Article Date: 8/1/2004

reflections THE HUMAN SIDE OF OPTOMETRY
Leading the Way
A blind physician helps patients see hope.
BY STANLEY WAINAPEL, M.D., M.P.H., BRONX, N.Y.

It's comforting to speak with someone in a similar predicament. As the blind clinical director of rehabilitation medicine at Montefiore Medical Center and professor of Rehabilitation Medicine at Albert Einstein College of Medicine, I find myself counseling patients who not only have rehabilitation needs, but who also have vision problems.

PHOTO BY EASTCOTT MOMATIUK

I've been there

For many, their greatest disabilities are not vision loss, but loss of self esteem and empowerment. Patients can relate to me because I have an imperfection, blindness from choroideremia, which results in tunnel vision and night blindness. I've been on the other side of the exam table. I know how it feels to be set apart in a negative way. Not only can I serve as a role model, but I can provide strategies to overcome the negative stereotypes they harbor and to live a happier, fuller life.

For instance, a college student I was treating told me her vision impairment wasn't adequately addressed in her classes, which caused her great anguish and difficulty. I told her about methods to improve her vision and about helpful resources, such as talking books. I also made her aware of rights established by the Americans with Disabilities Act. For example, she has the right to request to sit in the front of the class. And if she doesn't have the means to purchase books with enlarged text, then the school may be obligated to provide them.

Her attitude took an about-face and she felt better prepared to address educational challenges.

Help is out there

I also enlighten patients about other ways to improve their quality of life in spite of vision loss. For example, talking books are available for free from the Library of Congress. I also recommend dialing the toll-free number for Newsline for the Blind to hear the latest news from The New York Times. It lets me change the speed and pitch of the voice delivering the news to suit my taste. Computers equipped with synthetic speech software and closed-circuit TV video magnifiers can enhance communication.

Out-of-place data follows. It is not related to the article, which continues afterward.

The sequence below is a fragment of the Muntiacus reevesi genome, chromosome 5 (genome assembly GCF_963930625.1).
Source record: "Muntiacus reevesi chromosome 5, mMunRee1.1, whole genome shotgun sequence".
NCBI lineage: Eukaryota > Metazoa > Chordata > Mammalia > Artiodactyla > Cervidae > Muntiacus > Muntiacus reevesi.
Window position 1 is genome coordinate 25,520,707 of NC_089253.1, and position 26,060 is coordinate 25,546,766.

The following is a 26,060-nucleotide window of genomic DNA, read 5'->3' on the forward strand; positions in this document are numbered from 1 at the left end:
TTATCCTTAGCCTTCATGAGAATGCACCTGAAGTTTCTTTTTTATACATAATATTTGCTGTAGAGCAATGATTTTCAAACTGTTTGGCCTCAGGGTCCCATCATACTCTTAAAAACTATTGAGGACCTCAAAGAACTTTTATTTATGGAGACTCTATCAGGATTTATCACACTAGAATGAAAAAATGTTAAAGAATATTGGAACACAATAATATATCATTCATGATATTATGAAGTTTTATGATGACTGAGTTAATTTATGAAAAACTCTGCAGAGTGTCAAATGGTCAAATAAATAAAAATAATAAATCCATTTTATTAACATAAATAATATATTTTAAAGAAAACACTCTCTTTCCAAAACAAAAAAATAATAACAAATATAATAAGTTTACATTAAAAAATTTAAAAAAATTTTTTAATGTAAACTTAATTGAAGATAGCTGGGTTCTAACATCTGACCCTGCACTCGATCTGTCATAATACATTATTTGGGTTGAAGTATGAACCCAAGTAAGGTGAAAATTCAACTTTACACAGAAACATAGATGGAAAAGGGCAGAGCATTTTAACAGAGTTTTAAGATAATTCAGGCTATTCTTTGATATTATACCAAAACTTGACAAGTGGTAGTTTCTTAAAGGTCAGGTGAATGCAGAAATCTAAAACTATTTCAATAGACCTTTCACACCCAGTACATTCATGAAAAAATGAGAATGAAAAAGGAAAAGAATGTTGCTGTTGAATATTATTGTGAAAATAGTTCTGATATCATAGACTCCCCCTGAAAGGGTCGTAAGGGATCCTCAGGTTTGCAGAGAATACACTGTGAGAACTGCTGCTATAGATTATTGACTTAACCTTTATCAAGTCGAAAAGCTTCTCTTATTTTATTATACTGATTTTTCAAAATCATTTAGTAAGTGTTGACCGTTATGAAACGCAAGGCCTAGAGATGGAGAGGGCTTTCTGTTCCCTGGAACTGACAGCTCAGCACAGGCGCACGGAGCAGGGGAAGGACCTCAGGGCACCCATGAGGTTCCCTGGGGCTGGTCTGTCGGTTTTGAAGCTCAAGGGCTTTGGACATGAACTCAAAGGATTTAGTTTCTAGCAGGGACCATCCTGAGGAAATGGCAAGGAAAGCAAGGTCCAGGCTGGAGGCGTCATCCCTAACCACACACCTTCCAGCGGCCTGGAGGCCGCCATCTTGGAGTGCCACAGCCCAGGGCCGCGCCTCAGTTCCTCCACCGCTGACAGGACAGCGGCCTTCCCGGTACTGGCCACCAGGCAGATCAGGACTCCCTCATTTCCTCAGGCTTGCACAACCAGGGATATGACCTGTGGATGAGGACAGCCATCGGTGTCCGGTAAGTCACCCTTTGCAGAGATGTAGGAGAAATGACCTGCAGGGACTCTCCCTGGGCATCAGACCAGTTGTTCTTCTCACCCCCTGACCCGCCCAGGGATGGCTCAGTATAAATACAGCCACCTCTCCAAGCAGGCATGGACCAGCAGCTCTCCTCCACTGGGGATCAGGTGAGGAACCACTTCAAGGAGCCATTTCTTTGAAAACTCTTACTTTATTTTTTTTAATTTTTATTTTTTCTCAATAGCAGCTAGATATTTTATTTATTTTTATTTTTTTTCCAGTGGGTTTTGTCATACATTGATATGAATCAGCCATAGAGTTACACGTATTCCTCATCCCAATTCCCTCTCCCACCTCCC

Devices such as low vision magnifying glasses, a typoscope (a card with a punched out rectangle to guide signatures for credit cards), polarized glasses to reduce glare and reverse telescope devices that allow patients who have tunnel vision to see expansive art work, also enhance vision. With these devices, I believe you can reduce blindness to a mere inconvenience rather than a tragedy. Blindness becomes less of a handicap when an individual admits he has a disability and seeks help.

The right mix

Both blind and sighted individuals form stereotypes. People are shocked that I can dial a phone without seeing the numbers and that I play the piano. People need role models to escalate their expectations.

I tell patients that blindness doesn't define anyone; it is simply a characteristic. Patience and a sense of humor are essential as I negotiate the daily hurdles that patients encounter and sometimes bump into.

I hope some day my patients will view me as a good doctor who happens to be blind rather than as a blind person who is a good doctor. Being a physician requires as much insight and foresight as it does eyesight.

DO YOU HAVE A MEMORABLE EXPERIENCE YOU'D LIKE TO SHARE? DISCUSS YOUR STORY WITH REN´┐Ż LUTHE, SENIOR ASSOCIATE EDITOR OF OPTOMETRIC MANAGEMENT, AT (215) 643-8132 OR LUTHER@BOUCHER1.COM. OM OFFERS AN HONORARIUM FOR PUBLISHED SUBMISSIONS.

 



Optometric Management, Issue: August 2004